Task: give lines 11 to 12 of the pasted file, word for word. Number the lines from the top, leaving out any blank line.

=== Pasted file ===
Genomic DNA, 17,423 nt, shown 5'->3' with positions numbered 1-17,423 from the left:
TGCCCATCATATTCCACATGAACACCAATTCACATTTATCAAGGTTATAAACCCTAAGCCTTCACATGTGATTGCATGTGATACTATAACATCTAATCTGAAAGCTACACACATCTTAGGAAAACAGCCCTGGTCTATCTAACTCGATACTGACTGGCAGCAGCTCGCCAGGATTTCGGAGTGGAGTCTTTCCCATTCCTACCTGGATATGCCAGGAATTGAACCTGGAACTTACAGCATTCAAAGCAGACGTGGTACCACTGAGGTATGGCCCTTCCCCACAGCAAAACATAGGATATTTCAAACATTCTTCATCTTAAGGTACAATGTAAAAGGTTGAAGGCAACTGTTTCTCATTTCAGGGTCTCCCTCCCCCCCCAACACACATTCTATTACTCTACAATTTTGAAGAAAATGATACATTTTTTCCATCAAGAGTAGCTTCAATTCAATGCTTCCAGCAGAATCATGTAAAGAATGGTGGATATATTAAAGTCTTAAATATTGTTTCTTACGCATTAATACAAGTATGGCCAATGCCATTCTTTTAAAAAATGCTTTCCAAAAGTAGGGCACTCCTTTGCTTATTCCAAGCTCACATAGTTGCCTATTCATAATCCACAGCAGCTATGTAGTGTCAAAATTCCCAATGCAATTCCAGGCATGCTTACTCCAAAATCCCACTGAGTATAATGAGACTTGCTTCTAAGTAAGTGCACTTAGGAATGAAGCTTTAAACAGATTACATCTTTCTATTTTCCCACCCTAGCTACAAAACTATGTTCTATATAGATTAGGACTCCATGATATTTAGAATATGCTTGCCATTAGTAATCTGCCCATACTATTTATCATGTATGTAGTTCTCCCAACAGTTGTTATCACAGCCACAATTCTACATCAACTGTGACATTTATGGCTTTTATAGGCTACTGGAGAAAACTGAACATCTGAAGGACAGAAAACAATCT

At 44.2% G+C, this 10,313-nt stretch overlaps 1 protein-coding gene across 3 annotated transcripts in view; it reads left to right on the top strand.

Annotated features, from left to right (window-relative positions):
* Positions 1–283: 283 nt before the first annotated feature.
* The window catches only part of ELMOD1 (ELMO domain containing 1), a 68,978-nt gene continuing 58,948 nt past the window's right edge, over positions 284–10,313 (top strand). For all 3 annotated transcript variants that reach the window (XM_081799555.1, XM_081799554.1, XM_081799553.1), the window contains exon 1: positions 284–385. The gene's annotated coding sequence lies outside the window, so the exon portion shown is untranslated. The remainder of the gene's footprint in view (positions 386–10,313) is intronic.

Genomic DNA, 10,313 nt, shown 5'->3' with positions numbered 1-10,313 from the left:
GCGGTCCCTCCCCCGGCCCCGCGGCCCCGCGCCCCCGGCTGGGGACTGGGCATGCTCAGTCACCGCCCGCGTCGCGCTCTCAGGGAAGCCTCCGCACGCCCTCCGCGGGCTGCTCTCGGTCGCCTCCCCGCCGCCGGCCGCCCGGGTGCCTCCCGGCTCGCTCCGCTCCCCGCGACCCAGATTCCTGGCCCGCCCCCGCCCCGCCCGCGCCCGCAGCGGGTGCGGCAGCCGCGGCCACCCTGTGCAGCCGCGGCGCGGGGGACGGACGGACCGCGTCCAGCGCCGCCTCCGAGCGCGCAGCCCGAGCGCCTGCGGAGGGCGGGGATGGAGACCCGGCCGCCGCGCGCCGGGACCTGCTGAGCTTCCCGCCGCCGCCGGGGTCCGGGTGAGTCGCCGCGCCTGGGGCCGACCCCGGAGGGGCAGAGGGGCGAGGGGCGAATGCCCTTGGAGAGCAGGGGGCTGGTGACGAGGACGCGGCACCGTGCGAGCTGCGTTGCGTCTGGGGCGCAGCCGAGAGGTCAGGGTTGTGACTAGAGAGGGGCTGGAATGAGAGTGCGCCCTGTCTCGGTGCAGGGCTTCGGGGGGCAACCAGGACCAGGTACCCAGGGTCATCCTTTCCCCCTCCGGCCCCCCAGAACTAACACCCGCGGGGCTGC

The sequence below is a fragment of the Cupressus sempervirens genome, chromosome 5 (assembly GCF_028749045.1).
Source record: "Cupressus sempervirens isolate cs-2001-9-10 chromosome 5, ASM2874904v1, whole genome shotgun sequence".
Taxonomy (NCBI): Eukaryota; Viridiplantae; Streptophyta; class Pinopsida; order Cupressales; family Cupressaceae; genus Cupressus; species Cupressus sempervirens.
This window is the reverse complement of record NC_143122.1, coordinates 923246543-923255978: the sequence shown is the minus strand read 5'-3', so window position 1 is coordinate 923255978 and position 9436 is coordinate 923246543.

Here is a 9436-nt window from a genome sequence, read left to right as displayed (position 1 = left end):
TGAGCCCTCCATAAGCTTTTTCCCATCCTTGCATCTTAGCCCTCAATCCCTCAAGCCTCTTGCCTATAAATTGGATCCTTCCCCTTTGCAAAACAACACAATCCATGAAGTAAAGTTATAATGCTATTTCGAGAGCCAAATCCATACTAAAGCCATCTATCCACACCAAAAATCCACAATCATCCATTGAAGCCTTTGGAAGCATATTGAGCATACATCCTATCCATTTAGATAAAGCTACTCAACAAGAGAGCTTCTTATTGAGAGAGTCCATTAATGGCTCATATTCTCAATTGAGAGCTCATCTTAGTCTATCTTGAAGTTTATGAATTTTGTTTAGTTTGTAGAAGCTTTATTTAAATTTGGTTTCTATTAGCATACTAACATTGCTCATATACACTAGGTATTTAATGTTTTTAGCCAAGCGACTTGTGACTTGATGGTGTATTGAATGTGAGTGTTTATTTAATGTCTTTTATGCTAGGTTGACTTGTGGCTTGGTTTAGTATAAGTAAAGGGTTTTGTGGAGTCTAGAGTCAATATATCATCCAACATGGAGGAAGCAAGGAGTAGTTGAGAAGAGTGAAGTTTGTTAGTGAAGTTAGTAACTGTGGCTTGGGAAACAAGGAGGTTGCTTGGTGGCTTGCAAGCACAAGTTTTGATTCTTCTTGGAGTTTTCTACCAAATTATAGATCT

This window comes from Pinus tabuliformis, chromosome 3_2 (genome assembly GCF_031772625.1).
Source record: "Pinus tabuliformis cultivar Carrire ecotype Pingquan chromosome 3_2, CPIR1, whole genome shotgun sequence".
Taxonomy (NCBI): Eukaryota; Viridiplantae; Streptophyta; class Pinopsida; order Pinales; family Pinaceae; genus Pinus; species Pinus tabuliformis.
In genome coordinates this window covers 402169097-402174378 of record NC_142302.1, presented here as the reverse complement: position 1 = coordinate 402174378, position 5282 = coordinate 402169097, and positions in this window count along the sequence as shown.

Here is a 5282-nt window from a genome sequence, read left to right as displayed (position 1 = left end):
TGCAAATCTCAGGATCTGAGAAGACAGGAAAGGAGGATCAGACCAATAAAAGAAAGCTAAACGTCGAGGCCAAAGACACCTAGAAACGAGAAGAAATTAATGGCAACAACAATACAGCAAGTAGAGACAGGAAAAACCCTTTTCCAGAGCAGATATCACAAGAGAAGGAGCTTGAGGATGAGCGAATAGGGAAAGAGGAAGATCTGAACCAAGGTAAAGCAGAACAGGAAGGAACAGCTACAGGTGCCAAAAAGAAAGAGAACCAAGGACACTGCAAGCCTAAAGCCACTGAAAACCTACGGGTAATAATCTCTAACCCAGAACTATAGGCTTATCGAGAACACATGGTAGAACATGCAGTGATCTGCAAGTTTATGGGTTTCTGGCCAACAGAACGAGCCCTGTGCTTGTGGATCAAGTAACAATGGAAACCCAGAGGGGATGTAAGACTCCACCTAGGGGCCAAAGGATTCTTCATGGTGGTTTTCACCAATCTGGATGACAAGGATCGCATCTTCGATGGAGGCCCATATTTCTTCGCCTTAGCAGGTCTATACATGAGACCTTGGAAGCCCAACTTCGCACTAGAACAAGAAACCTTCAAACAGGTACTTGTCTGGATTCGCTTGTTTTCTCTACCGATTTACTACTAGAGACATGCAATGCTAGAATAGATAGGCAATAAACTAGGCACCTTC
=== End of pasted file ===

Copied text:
Taxonomy (NCBI): Eukaryota; Viridiplantae; Streptophyta; class Pinopsida; order Cupressales; family Cupressaceae; genus Cupressus; species Cupressus sempervirens.
This window is the reverse complement of record NC_143122.1, coordinates 923246543-923255978: the sequence shown is the minus strand read 5'-3', so window position 1 is coordinate 923255978 and position 9436 is coordinate 923246543.